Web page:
Today, we celebrated Martin Luther King, Jr’s birthday with a couple of videos* specifically tailored for children’s understanding. When we were done, my six-year old announced that he was going to color a picture of Martin Luther King, Jr. Ben joined him in coloring on the living room floor, and I printed out the “I Have a Dream Speech,” to read to them as they … Continue reading Majestic Heights of Soul Force
The way I am learning to meditate, is to be still and quiet, and allow my mind to settle onto something, whatever it wants to settle onto, and keep breathing. It is a very low-key, no stress kind of meditation. I don’t beat myself up for doing it wrong, because there is no wrong way to do it. I read somewhere that given the opportunity … Continue reading Gratitude, Grace and Green Beans
Whatever you may believe about the formations of crop circles, whether they are made by pranksters or by some other means; to put any time into studying them, proves they are not easy to dismiss as silliness. In the book, Sacred Geometry, by Stephen Skinner, the author shares that most crop circles are based entirely on Euclidean geometry. A quick Google search of the phrase crop … Continue reading Bird’s Eye View, Crop Circles and What Aliens Must Think of Us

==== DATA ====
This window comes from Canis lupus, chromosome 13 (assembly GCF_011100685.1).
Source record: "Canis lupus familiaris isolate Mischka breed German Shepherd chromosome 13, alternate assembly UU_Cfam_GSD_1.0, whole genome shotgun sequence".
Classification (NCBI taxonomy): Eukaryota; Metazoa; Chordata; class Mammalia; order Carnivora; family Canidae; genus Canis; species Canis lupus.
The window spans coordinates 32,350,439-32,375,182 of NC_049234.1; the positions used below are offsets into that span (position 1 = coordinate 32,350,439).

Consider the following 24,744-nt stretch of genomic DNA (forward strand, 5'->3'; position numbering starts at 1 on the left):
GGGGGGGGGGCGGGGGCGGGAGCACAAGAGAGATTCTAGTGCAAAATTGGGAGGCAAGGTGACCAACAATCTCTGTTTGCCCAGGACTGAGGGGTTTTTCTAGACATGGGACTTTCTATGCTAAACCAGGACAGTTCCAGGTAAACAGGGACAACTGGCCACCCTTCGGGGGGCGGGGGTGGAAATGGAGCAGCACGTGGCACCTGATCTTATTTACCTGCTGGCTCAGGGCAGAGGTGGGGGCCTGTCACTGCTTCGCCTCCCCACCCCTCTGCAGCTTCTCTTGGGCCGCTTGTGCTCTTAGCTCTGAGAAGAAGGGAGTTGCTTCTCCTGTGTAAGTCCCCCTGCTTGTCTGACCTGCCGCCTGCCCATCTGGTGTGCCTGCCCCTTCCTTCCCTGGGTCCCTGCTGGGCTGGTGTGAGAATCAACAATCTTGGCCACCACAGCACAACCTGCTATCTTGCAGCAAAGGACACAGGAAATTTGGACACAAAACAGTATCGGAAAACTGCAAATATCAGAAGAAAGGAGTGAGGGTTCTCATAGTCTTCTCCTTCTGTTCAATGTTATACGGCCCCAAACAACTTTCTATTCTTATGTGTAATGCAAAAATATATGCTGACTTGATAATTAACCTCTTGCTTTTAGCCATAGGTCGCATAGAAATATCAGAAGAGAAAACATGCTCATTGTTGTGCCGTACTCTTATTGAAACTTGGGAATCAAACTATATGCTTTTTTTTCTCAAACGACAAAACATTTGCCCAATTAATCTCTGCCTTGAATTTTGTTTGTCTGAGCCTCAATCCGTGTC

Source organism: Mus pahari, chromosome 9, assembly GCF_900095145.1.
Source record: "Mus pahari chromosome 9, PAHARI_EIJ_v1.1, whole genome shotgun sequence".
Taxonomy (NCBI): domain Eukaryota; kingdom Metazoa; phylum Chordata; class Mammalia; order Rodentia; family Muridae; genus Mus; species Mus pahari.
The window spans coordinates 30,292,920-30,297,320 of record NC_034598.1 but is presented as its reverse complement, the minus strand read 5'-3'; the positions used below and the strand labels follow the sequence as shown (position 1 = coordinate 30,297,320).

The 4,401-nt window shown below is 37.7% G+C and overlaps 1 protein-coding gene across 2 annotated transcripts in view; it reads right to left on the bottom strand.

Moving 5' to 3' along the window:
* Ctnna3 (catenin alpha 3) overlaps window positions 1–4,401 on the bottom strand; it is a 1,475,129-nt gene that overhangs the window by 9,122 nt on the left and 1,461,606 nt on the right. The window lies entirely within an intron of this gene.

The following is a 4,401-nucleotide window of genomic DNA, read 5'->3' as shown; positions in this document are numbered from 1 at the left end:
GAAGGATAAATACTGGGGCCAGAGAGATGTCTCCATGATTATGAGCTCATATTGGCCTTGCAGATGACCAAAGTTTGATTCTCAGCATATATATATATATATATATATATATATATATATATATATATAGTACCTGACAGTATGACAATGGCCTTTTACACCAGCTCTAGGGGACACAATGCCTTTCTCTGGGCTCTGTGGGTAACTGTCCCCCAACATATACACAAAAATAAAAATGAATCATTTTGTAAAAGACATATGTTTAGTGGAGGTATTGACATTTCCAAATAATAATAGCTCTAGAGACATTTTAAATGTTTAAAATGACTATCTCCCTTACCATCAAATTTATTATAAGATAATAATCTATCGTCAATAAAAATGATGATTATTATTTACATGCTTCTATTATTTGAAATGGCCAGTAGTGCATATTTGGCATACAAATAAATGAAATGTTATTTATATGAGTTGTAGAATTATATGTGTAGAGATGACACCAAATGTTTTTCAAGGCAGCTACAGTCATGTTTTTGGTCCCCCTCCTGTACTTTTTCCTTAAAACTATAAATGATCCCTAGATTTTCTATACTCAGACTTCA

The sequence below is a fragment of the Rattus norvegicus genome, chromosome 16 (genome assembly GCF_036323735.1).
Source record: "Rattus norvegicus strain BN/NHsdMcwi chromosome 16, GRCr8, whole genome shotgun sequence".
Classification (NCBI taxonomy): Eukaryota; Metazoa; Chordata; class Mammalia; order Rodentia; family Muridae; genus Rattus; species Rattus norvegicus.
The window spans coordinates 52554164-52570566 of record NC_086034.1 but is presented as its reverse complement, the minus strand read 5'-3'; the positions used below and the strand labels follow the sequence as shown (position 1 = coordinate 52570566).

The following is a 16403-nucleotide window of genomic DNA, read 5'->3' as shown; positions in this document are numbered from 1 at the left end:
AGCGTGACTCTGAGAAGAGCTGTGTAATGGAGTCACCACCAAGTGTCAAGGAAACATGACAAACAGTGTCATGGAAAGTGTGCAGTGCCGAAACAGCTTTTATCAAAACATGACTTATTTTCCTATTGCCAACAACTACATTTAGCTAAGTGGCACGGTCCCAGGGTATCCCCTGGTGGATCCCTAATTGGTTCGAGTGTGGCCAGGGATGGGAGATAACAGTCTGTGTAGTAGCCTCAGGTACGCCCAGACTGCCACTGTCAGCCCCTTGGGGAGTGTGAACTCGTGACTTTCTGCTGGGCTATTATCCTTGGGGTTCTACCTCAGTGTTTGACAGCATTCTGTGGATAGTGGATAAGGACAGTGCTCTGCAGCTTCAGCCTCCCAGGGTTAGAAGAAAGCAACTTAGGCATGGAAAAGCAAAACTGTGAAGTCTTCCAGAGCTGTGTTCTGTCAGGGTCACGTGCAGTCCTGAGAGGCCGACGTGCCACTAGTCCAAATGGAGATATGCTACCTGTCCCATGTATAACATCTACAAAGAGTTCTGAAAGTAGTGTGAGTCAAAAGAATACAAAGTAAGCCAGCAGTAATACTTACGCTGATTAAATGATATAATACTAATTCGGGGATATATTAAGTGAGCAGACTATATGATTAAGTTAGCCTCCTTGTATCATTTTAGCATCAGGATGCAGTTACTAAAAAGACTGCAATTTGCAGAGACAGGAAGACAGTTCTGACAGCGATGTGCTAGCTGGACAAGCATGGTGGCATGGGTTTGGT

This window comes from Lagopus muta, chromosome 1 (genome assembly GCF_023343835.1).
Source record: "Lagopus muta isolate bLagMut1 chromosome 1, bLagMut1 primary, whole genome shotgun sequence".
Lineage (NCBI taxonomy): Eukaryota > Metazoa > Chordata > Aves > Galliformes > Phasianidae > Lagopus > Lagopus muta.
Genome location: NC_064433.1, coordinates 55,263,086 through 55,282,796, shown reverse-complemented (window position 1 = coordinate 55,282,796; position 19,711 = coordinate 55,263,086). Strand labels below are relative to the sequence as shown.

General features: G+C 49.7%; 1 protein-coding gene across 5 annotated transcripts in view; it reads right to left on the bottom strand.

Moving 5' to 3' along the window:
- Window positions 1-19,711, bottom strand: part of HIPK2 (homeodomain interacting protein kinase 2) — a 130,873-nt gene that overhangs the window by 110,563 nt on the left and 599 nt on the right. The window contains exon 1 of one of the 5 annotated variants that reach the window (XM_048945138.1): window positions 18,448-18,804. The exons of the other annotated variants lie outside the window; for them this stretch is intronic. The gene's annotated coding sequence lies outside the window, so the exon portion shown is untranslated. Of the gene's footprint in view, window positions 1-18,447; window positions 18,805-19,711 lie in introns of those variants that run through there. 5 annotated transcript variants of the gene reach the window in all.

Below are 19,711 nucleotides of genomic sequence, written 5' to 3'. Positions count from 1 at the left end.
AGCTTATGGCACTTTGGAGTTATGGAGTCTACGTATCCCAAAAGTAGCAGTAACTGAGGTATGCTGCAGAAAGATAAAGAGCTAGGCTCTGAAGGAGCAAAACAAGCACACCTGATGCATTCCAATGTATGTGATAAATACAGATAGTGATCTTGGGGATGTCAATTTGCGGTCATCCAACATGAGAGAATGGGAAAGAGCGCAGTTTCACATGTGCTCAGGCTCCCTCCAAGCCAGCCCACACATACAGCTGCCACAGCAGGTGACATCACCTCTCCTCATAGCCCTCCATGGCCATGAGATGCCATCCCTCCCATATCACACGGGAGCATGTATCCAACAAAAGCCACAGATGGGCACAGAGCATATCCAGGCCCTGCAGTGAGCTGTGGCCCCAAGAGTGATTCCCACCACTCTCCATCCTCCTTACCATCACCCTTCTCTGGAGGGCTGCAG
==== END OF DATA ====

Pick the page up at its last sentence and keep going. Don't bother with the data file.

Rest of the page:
We were out later last night than ever before, I’m pretty sure. Somehow after our afternoon chores, we ended up going out to our Goat Mentor’s place – way over in Applegate. It is always a several hour adventure to get there, up the crazy bumpy driveway, deal with the pack of dogs, get to the barn, pick up supplies, hug Sue a few times, … Continue reading Here’s to Hilarious Late Night Snacking
We started with Dessert First, because Bean won a Gift Certificate to Dairy Queen from our local Credit Union. He had answered the kid’s quiz about which Presidents were on which bills. He was very proud to be able to take his brother and I out for ice cream on his very own little credit card. Over dinner, tonight, Bean said something hilarious, and Ben mimicked … Continue reading Lucy, Ethel, Conveyors of Chocolate and Family Mechanics